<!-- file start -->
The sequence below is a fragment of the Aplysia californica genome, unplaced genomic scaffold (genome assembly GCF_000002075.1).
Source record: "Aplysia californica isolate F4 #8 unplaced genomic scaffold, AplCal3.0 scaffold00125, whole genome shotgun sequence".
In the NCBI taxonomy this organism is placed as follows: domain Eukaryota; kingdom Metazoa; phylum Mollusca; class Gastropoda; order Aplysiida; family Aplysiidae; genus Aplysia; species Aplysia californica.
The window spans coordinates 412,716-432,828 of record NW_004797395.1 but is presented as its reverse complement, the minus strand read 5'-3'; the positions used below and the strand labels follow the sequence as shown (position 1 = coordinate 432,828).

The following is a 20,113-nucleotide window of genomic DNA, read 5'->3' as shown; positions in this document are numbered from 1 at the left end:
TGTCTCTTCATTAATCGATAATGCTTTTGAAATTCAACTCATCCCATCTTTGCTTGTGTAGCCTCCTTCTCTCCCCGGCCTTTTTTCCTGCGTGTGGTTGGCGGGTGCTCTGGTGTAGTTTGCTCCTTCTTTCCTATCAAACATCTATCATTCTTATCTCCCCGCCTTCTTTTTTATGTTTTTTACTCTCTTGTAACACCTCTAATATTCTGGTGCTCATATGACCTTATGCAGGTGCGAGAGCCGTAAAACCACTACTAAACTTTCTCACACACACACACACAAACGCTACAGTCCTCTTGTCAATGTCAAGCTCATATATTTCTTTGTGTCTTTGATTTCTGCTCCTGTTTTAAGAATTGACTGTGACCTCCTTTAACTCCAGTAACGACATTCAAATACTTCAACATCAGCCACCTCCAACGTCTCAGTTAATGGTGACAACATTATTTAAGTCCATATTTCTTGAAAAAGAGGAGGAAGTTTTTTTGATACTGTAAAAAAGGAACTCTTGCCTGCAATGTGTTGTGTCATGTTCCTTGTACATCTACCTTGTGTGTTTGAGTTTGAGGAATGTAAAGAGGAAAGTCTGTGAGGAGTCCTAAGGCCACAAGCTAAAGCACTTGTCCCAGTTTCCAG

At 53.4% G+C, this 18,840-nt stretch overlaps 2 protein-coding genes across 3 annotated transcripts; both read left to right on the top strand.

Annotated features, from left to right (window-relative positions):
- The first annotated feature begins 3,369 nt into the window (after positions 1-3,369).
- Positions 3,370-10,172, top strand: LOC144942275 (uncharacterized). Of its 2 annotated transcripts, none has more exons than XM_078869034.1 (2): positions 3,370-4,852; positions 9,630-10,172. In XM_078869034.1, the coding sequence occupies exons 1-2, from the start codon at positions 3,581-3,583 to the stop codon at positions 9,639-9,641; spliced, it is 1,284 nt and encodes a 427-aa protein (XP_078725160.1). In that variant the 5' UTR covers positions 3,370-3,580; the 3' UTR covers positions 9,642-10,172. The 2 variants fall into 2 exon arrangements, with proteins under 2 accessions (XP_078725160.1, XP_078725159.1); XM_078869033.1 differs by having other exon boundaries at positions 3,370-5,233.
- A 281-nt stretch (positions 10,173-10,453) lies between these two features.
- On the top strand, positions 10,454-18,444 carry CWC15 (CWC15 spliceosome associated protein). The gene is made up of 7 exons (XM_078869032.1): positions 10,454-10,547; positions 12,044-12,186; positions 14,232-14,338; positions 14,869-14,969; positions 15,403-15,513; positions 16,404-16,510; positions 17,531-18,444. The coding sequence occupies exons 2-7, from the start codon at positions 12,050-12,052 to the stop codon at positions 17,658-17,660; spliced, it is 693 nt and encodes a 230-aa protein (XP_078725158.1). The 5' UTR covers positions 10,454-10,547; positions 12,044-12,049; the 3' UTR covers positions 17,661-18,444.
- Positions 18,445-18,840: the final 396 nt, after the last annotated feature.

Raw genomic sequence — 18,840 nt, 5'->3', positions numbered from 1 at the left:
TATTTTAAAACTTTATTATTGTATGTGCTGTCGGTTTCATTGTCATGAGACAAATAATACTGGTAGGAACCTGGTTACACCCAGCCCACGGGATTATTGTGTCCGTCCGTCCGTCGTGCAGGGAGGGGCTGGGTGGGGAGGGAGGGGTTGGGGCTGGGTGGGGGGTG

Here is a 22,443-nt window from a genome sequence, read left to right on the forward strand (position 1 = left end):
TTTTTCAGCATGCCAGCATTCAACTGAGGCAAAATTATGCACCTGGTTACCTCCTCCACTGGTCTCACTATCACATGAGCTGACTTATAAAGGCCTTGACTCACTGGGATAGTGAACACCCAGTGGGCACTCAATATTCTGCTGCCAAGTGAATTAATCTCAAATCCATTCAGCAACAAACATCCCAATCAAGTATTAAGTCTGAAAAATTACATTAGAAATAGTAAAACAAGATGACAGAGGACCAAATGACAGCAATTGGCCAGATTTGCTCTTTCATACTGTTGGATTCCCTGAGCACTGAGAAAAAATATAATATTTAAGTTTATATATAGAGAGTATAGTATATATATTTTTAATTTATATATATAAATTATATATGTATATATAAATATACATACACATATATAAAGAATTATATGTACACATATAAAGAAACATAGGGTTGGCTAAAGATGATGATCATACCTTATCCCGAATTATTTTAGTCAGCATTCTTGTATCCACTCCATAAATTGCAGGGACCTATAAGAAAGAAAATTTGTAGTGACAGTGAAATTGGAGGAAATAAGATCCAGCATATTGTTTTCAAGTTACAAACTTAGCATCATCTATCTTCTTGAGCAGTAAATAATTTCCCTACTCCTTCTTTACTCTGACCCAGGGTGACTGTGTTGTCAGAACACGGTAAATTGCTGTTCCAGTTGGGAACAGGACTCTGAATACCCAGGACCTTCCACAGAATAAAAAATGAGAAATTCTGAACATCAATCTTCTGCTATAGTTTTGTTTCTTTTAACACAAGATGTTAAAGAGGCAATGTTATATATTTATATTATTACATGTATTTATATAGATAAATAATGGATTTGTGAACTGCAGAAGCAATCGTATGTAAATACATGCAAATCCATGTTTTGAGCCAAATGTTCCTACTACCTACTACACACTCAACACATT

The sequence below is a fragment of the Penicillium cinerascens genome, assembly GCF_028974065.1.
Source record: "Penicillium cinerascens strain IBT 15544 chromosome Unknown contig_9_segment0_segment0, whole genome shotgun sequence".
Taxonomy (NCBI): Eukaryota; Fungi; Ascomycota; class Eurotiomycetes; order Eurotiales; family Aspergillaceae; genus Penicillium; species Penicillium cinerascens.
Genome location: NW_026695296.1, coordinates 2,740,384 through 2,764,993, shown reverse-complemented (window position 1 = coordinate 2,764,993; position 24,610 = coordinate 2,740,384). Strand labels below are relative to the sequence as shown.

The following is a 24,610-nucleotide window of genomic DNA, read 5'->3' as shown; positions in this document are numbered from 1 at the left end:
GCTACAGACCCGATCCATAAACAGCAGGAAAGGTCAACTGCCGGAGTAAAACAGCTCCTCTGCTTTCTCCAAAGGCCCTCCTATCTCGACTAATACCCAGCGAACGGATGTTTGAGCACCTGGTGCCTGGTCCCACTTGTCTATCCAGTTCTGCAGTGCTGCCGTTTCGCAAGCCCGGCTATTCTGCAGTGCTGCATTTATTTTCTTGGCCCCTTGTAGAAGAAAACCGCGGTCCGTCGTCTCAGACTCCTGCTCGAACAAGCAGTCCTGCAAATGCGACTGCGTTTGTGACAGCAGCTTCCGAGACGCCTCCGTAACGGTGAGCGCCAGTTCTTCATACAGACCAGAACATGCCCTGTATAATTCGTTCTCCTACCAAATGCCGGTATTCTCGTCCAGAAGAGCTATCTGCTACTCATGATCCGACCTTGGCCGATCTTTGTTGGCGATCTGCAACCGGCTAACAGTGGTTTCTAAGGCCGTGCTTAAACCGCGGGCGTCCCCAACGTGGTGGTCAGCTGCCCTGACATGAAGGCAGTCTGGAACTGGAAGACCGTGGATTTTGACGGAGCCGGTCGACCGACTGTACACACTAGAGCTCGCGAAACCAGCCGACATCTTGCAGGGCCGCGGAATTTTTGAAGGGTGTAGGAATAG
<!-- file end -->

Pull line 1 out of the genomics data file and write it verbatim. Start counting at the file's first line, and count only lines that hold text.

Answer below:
The sequence below is a fragment of the Aplysia californica genome, unplaced genomic scaffold (genome assembly GCF_000002075.1).